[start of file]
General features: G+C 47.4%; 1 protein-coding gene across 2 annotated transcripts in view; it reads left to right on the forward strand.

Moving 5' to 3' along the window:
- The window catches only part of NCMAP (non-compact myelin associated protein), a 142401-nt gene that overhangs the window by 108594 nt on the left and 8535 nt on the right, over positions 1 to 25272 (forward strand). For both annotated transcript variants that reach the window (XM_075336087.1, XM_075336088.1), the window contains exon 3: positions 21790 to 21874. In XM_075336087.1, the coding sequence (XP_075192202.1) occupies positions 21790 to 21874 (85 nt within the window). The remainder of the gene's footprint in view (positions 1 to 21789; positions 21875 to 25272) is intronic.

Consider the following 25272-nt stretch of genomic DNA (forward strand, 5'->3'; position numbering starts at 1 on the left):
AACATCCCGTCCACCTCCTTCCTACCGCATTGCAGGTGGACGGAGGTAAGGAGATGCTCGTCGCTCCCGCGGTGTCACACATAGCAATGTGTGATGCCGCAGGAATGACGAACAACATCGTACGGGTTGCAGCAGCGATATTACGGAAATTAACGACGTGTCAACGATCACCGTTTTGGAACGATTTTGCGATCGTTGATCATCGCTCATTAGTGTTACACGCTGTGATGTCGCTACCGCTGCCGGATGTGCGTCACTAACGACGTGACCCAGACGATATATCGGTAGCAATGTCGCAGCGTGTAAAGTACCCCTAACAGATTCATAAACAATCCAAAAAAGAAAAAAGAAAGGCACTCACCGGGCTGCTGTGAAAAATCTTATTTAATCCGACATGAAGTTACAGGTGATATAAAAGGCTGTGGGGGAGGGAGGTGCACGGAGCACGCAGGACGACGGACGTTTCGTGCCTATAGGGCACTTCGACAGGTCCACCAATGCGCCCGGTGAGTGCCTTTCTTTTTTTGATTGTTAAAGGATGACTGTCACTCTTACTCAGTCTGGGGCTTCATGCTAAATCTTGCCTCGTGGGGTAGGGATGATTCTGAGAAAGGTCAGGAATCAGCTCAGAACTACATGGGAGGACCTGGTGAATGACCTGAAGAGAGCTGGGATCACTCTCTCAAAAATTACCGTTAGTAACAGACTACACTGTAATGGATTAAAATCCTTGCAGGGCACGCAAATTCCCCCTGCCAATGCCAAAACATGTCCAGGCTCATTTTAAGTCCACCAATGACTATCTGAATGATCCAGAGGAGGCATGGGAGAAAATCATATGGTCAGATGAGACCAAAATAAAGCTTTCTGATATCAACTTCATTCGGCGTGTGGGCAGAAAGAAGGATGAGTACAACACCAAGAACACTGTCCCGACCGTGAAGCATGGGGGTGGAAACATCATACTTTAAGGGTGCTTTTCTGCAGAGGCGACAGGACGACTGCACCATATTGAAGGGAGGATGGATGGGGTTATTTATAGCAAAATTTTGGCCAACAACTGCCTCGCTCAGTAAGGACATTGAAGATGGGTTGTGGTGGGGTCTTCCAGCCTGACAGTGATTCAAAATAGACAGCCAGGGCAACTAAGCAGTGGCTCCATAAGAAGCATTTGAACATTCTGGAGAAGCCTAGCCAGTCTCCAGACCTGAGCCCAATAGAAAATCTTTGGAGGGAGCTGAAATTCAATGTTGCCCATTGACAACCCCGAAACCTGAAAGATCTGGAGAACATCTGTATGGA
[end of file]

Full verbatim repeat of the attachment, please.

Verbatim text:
General features: G+C 47.4%; 1 protein-coding gene across 2 annotated transcripts in view; it reads left to right on the forward strand.

Moving 5' to 3' along the window:
- The window catches only part of NCMAP (non-compact myelin associated protein), a 142401-nt gene that overhangs the window by 108594 nt on the left and 8535 nt on the right, over positions 1 to 25272 (forward strand). For both annotated transcript variants that reach the window (XM_075336087.1, XM_075336088.1), the window contains exon 3: positions 21790 to 21874. In XM_075336087.1, the coding sequence (XP_075192202.1) occupies positions 21790 to 21874 (85 nt within the window). The remainder of the gene's footprint in view (positions 1 to 21789; positions 21875 to 25272) is intronic.

Consider the following 25272-nt stretch of genomic DNA (forward strand, 5'->3'; position numbering starts at 1 on the left):
AACATCCCGTCCACCTCCTTCCTACCGCATTGCAGGTGGACGGAGGTAAGGAGATGCTCGTCGCTCCCGCGGTGTCACACATAGCAATGTGTGATGCCGCAGGAATGACGAACAACATCGTACGGGTTGCAGCAGCGATATTACGGAAATTAACGACGTGTCAACGATCACCGTTTTGGAACGATTTTGCGATCGTTGATCATCGCTCATTAGTGTTACACGCTGTGATGTCGCTACCGCTGCCGGATGTGCGTCACTAACGACGTGACCCAGACGATATATCGGTAGCAATGTCGCAGCGTGTAAAGTACCCCTAACAGATTCATAAACAATCCAAAAAAGAAAAAAGAAAGGCACTCACCGGGCTGCTGTGAAAAATCTTATTTAATCCGACATGAAGTTACAGGTGATATAAAAGGCTGTGGGGGAGGGAGGTGCACGGAGCACGCAGGACGACGGACGTTTCGTGCCTATAGGGCACTTCGACAGGTCCACCAATGCGCCCGGTGAGTGCCTTTCTTTTTTTGATTGTTAAAGGATGACTGTCACTCTTACTCAGTCTGGGGCTTCATGCTAAATCTTGCCTCGTGGGGTAGGGATGATTCTGAGAAAGGTCAGGAATCAGCTCAGAACTACATGGGAGGACCTGGTGAATGACCTGAAGAGAGCTGGGATCACTCTCTCAAAAATTACCGTTAGTAACAGACTACACTGTAATGGATTAAAATCCTTGCAGGGCACGCAAATTCCCCCTGCCAATGCCAAAACATGTCCAGGCTCATTTTAAGTCCACCAATGACTATCTGAATGATCCAGAGGAGGCATGGGAGAAAATCATATGGTCAGATGAGACCAAAATAAAGCTTTCTGATATCAACTTCATTCGGCGTGTGGGCAGAAAGAAGGATGAGTACAACACCAAGAACACTGTCCCGACCGTGAAGCATGGGGGTGGAAACATCATACTTTAAGGGTGCTTTTCTGCAGAGGCGACAGGACGACTGCACCATATTGAAGGGAGGATGGATGGGGTTATTTATAGCAAAATTTTGGCCAACAACTGCCTCGCTCAGTAAGGACATTGAAGATGGGTTGTGGTGGGGTCTTCCAGCCTGACAGTGATTCAAAATAGACAGCCAGGGCAACTAAGCAGTGGCTCCATAAGAAGCATTTGAACATTCTGGAGAAGCCTAGCCAGTCTCCAGACCTGAGCCCAATAGAAAATCTTTGGAGGGAGCTGAAATTCAATGTTGCCCATTGACAACCCCGAAACCTGAAAGATCTGGAGAACATCTGTATGGA